Audit

KEEP YOUR AUDIT FEARS IN CHECK

Posted on Jun 16, 2017

Your chances of being audited are probably lower than you think. A look at the latest IRS statistics for 2016 reveals some interesting and reassuring facts about the risk of an IRS audit. Audits are becoming less common. The number of individual tax returns the IRS audited fell to a 12-year low last year, to just above 1 million. Audits have been declining steeply over the last five years, which the IRS commissioner said was due in part to declining budgets and a smaller workforce. Audits target the rich. It’s a fact: IRS audits happen most often to the super-rich. The statistical chance of being audited increases dramatically for people of higher income levels. Missing data gets you audited. High income isn’t the only thing that gets you audited. Any missing data on your return can also trigger an audit, since the IRS usually receives a copy of the same tax forms you get every year. Standing out gets you audited. The IRS takes a close look at business expenses, charitable donations, and high-value itemized deductions. They have statistical data on what amounts are typical for various professions and income levels. If your return stands out from what is “normal,” it may be flagged for review by the agency’s computer system. More audits are done by mail. If you face an audit, it’s most likely that it will be done by mail. Only about one in four IRS audits are field audits conducted in person by an IRS agent. The most common issues, such as math errors or missing data, are done through mail correspondence. Most audits end up costing you. You can fight the tax law, but the tax law usually wins. Most people audited by the IRS end up owing additional tax. Only 11 percent of correspondence audits and 8 percent of field audits concluded with a “no change” finding in favor of the taxpayer. Gilliland & Associates, PC is a full-service CPA firm specializing in tax planning for individuals and businesses in the Northern Virginia area. We are based in Falls Church, VA and also service clients in McLean and Tysons Corner, VA. Gilliland & Associates is known for our superior knowledge and aggressive interpretation and application of tax laws. We help you keep more of your earnings by finding you the lowest possible tax on your business or personal tax return. You can connect with us on Google+, LinkedIn, Facebook, and...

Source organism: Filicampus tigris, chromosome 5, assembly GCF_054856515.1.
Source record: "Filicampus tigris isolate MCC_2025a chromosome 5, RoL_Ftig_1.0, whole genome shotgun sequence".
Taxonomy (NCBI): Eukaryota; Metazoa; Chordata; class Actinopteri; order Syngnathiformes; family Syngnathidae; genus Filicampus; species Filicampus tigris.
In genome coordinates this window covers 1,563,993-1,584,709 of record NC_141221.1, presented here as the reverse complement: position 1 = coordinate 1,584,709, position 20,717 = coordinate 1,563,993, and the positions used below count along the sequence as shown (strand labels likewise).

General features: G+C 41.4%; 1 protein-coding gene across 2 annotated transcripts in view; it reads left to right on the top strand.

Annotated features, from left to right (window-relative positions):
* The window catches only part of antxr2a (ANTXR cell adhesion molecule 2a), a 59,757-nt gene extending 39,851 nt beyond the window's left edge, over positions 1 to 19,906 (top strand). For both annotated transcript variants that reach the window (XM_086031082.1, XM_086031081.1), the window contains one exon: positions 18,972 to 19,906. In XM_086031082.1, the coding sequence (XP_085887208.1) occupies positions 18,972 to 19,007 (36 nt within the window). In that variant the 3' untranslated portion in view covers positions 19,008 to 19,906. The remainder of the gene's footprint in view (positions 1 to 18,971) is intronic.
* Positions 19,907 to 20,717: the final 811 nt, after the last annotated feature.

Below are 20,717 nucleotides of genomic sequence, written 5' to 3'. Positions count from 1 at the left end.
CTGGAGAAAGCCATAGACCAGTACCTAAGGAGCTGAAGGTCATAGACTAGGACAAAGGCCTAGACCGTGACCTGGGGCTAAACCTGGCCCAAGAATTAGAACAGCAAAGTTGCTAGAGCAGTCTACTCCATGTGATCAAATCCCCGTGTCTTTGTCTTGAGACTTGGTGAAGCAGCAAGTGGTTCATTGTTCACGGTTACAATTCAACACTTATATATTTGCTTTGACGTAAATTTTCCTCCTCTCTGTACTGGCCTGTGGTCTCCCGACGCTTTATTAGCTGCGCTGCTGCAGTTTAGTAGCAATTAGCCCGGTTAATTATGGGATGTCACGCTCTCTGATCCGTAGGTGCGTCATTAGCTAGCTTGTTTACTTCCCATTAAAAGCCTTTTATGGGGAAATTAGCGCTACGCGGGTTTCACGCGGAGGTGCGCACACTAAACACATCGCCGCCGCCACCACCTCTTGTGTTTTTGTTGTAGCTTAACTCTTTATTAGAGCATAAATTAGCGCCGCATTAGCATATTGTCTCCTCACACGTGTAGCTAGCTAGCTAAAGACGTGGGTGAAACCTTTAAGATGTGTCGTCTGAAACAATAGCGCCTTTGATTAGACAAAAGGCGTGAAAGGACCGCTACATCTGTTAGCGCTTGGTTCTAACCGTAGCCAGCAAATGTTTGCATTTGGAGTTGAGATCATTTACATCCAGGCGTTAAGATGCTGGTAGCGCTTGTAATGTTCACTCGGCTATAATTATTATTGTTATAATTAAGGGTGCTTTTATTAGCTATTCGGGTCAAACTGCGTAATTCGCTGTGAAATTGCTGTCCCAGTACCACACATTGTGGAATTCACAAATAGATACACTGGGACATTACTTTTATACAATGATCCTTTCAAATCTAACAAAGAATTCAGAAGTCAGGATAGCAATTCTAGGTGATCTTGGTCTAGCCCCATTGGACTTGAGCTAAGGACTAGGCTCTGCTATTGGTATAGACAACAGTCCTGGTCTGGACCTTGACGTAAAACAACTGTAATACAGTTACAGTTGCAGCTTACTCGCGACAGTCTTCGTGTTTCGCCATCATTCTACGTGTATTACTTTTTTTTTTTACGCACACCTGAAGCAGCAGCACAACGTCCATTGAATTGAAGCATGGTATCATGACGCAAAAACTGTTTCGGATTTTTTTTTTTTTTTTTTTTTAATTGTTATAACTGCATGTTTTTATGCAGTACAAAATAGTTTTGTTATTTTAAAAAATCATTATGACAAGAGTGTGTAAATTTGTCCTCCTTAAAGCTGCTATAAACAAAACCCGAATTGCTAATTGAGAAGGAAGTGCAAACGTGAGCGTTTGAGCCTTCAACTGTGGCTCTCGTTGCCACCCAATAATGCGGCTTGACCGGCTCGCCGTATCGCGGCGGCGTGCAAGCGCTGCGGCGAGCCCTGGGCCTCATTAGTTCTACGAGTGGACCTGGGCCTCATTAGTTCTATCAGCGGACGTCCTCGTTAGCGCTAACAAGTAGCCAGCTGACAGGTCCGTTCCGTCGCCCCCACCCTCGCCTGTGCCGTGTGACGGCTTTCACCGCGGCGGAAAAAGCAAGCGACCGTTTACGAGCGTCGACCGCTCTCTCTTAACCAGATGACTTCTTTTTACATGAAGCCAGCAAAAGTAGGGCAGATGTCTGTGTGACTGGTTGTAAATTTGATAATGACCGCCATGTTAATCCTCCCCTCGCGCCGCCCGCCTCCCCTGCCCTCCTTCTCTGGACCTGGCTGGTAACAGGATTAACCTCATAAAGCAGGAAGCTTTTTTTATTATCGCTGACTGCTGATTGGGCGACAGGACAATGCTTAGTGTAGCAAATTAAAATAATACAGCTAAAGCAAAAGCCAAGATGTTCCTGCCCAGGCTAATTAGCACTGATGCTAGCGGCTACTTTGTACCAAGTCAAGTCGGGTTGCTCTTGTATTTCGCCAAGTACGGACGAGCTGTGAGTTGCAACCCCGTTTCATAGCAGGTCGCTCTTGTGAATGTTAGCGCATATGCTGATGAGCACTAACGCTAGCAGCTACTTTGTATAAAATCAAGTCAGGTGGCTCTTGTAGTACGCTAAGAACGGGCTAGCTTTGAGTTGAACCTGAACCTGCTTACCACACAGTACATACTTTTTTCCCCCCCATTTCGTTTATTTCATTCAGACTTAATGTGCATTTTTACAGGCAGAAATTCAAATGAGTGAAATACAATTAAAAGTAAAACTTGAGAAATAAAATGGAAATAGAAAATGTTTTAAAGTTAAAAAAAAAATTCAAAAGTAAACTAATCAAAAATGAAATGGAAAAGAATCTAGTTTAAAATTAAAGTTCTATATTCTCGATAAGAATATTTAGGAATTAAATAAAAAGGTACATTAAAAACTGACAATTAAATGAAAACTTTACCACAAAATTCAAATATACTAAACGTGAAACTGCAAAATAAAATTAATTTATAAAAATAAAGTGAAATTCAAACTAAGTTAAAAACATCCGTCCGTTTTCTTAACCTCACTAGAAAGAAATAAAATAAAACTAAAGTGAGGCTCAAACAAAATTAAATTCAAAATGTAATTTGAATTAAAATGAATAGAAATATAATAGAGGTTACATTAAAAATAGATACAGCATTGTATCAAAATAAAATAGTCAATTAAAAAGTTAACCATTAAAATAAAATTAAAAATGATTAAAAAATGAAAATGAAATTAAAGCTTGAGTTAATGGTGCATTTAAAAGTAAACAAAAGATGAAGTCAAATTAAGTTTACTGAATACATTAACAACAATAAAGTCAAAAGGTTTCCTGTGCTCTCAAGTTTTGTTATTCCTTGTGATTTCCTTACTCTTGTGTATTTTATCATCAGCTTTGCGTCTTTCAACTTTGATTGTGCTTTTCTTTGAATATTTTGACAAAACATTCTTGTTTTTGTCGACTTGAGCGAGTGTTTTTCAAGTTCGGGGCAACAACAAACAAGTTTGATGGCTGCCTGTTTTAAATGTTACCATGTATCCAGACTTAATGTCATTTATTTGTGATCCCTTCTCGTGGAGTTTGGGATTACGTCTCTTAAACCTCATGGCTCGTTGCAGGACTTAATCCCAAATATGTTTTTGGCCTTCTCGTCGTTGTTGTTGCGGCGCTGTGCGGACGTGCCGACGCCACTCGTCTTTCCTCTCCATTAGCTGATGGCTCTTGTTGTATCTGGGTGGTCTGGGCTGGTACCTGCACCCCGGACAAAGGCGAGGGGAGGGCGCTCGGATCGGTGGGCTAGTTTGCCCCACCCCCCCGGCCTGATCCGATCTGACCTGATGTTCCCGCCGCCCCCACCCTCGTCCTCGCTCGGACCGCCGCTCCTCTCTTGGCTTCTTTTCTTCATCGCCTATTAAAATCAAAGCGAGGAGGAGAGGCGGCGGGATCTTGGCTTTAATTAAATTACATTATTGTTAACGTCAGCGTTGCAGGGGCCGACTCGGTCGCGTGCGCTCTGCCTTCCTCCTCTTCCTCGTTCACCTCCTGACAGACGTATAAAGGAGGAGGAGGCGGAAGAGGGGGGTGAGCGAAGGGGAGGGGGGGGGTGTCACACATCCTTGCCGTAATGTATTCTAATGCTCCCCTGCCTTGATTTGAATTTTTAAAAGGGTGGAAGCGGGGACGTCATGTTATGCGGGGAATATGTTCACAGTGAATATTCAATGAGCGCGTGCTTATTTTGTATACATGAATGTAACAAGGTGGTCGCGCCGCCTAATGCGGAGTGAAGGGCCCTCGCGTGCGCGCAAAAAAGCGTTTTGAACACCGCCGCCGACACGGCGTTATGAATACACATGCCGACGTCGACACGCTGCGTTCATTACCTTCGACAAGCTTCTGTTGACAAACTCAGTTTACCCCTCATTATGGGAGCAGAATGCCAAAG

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Two facts about your chances of being audited

Posted on Jun 13, 2017

Your chances of being audited are probably lower than you think. A look at the latest IRS statistics for 2016 reveals two interesting and reassuring facts about the risk of an IRS audit. One of these facts is that audits are becoming less common. The number of individual tax returns the IRS audited fell to a 12-year low last year, to just above 1 million. Audits have been declining steeply over the last five years, which the IRS commissioner said was due in part to declining budgets and a smaller workforce. Another fact is that IRS audits happen most often to the super-rich. The statistical chance of being audited increases dramatically for people of higher income levels. For example, filers that made near the average U.S. income only had a 0.4 percent chance of being audited. That frequency doubled once annual incomes reached $200,000, and doubled again at incomes greater than $500,000. By the time a person reports $10 million in income, they have a one-in-five chance of being audited, according to IRS statistics. Gilliland & Associates, PC is a full-service CPA firm specializing in tax planning for individuals and businesses in the Northern Virginia area. We are based in Falls Church, VA and also service clients in McLean and Tysons Corner, VA. Gilliland & Associates is known for our superior knowledge and aggressive interpretation and application of tax laws. We help you keep more of your earnings by finding you the lowest possible tax on your business or personal tax return. You can connect with us on Google+, LinkedIn, Facebook, and...